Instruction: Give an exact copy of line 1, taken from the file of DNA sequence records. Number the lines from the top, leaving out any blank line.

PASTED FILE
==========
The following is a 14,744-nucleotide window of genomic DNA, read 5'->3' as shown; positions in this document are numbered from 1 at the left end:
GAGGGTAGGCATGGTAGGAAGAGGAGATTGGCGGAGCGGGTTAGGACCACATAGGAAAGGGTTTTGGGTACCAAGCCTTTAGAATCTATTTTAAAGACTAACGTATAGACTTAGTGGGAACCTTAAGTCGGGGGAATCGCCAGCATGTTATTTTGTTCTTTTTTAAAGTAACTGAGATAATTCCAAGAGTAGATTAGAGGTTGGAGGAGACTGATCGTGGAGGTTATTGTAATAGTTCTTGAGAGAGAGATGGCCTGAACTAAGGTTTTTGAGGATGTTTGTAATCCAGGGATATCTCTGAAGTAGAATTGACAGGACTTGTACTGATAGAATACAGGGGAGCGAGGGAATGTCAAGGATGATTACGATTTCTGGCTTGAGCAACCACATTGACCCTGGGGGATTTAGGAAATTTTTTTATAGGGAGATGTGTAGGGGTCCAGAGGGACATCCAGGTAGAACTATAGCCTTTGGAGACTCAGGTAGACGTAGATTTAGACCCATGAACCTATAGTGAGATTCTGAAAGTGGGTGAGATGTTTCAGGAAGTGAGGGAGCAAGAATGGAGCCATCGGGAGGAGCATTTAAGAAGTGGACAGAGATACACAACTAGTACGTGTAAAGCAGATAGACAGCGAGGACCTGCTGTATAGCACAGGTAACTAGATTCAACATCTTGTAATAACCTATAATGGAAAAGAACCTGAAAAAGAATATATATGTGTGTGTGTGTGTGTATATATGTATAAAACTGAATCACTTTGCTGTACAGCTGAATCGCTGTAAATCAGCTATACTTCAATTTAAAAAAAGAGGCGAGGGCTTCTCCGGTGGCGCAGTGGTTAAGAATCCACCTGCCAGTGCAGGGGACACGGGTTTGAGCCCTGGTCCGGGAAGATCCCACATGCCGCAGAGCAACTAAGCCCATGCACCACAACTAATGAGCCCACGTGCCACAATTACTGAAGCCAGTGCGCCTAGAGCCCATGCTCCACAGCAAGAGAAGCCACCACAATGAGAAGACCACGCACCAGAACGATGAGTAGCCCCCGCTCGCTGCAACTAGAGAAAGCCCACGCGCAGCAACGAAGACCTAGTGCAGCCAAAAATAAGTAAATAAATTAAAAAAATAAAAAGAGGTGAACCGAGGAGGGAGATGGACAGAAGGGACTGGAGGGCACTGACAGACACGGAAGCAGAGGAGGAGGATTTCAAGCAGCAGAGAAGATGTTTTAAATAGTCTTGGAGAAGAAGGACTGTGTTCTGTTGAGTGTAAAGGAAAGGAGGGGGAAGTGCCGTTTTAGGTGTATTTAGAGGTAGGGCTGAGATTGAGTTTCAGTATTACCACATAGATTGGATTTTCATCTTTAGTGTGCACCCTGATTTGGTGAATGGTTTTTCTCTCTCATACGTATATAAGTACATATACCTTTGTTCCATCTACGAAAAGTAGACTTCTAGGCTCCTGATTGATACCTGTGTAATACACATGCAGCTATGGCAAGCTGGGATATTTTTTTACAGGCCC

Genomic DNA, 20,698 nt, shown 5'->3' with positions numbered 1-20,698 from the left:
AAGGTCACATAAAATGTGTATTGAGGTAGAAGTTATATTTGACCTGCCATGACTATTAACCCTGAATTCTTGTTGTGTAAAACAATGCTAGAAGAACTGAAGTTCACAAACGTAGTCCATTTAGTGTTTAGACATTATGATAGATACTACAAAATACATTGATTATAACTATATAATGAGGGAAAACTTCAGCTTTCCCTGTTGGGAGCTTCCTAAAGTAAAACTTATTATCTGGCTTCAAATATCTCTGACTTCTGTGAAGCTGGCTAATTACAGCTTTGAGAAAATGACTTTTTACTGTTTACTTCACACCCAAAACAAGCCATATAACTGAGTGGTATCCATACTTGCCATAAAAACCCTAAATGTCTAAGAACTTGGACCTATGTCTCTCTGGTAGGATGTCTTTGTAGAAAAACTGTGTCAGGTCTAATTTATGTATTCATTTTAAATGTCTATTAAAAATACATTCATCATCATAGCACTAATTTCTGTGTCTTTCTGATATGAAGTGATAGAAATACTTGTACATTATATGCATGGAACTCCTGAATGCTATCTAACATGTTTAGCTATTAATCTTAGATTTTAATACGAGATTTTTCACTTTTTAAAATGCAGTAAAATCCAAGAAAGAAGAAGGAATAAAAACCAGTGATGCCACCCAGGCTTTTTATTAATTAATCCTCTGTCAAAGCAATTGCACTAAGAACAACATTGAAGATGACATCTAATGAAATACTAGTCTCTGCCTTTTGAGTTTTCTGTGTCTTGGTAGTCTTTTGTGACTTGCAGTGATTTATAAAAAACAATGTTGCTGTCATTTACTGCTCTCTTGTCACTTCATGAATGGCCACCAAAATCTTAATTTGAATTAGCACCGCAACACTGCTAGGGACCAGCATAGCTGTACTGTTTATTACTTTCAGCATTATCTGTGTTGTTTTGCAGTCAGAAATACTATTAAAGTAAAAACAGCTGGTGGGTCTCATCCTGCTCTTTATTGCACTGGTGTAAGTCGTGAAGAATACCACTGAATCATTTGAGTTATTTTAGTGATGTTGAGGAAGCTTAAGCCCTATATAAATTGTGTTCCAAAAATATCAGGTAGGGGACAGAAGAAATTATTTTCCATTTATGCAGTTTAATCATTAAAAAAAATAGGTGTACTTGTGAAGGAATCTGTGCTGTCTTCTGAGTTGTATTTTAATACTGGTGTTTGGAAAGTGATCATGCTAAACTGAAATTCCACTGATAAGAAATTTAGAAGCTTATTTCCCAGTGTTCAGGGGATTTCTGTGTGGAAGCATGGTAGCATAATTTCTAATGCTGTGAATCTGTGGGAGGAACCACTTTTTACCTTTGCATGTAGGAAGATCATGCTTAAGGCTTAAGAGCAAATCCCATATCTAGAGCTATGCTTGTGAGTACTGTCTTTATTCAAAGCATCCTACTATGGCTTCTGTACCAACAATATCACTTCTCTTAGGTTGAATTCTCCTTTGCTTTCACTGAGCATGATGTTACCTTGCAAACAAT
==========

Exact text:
The following is a 14,744-nucleotide window of genomic DNA, read 5'->3' as shown; positions in this document are numbered from 1 at the left end: